This story is part of a series profiling leaders of SCA's student-run organizations.
What is the Asian American Cinema Association and what is your role in the organization? Asian American Cinema Association (AACA) is a student organization at SCA that aims to provide both creative and professional opportunities for API students through networking and collaboration with each other, SCA alumni and industry professionals. Role: Co-President
What kinds of activities does your organization sponsor or support? Our activities prioritize bringing like-minded students together as well as bring awareness to Asian American filmmakers’ work. With these goals in mind, we hold screenings of students’ work and produce API driven content made by AACA members.
What are you, personally, studying and how has being involved with Asian American Cinema Association, enhanced your studies? I am a MFA production student in my 4th semester, on the directing and writing track. I have always been strongly driven by the desire to bring more representation to API voices in the industry. Being involved with AACA has broaden my awareness of how prevalent this issue is and how many creatives it affects. The organization has given me the space to discuss these issues as well as brainstorm ways to change our present industry.
What advice do you have for prospective students looking at applying to your program? I would advise prospective students to hone in on their personal reasons for being a filmmaker. This can be anything from social change to technological innovation. Because SCA has an infinite array of courses in many different areas of discipline, this reason will help guide you through your personal journey through the program so you can get the most out of your semesters here.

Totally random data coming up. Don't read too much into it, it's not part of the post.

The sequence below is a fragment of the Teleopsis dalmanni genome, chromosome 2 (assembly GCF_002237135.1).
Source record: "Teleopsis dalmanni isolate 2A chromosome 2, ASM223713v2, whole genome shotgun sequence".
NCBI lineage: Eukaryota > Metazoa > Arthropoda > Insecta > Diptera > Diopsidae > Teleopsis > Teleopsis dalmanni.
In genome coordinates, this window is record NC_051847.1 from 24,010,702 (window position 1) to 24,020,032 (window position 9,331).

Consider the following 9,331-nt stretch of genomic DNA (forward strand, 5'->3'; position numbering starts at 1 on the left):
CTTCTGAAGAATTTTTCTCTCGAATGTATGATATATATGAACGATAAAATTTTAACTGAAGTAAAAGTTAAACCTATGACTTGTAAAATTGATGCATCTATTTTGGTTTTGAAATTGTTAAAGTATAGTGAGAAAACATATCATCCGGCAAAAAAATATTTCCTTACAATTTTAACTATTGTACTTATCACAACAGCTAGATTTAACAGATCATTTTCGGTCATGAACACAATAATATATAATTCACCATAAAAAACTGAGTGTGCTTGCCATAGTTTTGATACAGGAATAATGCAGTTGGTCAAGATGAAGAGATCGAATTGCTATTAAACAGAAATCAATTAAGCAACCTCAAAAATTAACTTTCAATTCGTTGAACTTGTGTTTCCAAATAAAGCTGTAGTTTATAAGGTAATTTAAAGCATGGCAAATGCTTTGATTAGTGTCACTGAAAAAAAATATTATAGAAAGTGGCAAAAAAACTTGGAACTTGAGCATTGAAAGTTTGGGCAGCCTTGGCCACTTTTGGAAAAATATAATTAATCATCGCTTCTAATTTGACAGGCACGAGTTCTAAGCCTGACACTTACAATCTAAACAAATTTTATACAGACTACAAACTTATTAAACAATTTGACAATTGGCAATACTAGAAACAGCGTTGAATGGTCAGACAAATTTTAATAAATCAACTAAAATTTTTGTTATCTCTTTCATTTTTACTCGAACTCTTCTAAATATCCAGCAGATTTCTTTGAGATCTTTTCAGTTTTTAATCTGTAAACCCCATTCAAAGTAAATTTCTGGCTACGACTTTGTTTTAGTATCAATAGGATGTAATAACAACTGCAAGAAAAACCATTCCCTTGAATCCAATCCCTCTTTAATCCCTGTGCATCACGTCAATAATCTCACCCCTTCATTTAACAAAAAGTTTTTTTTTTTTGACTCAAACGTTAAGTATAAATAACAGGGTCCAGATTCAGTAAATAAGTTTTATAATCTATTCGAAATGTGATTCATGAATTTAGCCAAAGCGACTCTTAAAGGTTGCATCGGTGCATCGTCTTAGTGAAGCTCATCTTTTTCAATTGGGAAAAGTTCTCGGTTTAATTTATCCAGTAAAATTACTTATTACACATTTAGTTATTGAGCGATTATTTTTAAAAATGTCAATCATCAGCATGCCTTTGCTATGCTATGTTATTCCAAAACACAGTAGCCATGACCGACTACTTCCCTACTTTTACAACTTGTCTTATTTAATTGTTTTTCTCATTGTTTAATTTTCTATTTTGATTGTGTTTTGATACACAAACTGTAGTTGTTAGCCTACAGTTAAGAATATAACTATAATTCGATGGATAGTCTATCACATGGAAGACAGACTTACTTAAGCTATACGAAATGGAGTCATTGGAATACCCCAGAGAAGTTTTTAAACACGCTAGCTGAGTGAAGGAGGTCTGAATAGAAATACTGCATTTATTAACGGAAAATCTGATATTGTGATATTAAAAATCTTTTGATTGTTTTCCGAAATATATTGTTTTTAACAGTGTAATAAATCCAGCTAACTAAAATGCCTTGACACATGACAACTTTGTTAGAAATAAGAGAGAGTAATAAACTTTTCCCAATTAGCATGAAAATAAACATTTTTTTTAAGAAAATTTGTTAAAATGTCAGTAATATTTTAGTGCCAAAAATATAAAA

How has the School of Cinematic Arts prepared you, so far, for a career in your discipline? Since attending SCA, my understanding of my own creative voice has become much more
solidified. In that, there is a certain confidence that is earned, both by knowing your own motivations as a filmmaker as well as having a much better grasp in the technical skills that support it. I feel, this is invaluable as this will be the compass behind every project and job that I pursue.
What have been the biggest challenges for you at USC? One of the biggest benefits of being in a school environment is that it is a safe space to explore and sometimes even fail. This has been both a great blessing and a challenge. Here, you are often encouraged to take risks and explore outside of your comfort zone. And this has elevated my perspective and standard for myself and my work.
What in your past has given you inspiration or a unique point of view that you bring to USC? Before coming to USC, I was a theater and film actor in New York and Los Angeles. Being on
the other side of the camera gave me a thorough insight as to why Asian Americans were both misrepresented and underrepresented in the media. With this knowledge, I realized my way of contributing was to create authentic API stories that combats this issue. At SCA, I have not only been able to pursue this but have found resources and support in both fellow students as well as the faculty.
What personal projects have you worked on and/or are currently working on either with Asian American Cinema Association, or on your own? AACA has recently partnered with the USC Undergraduate Student Government’s Diversity Affairs to produce a mini documentary series. This project will follow several API artists, both professional and student in order to bring awareness to API voices in different artistic disciplines. On my personal docket, I will be filming a feature film in the Philippines in March. Additionally, my short film, Crescendo, which I directed at SCA has been selected and will be screened at CAAMFEST in San Francisco in mid-March.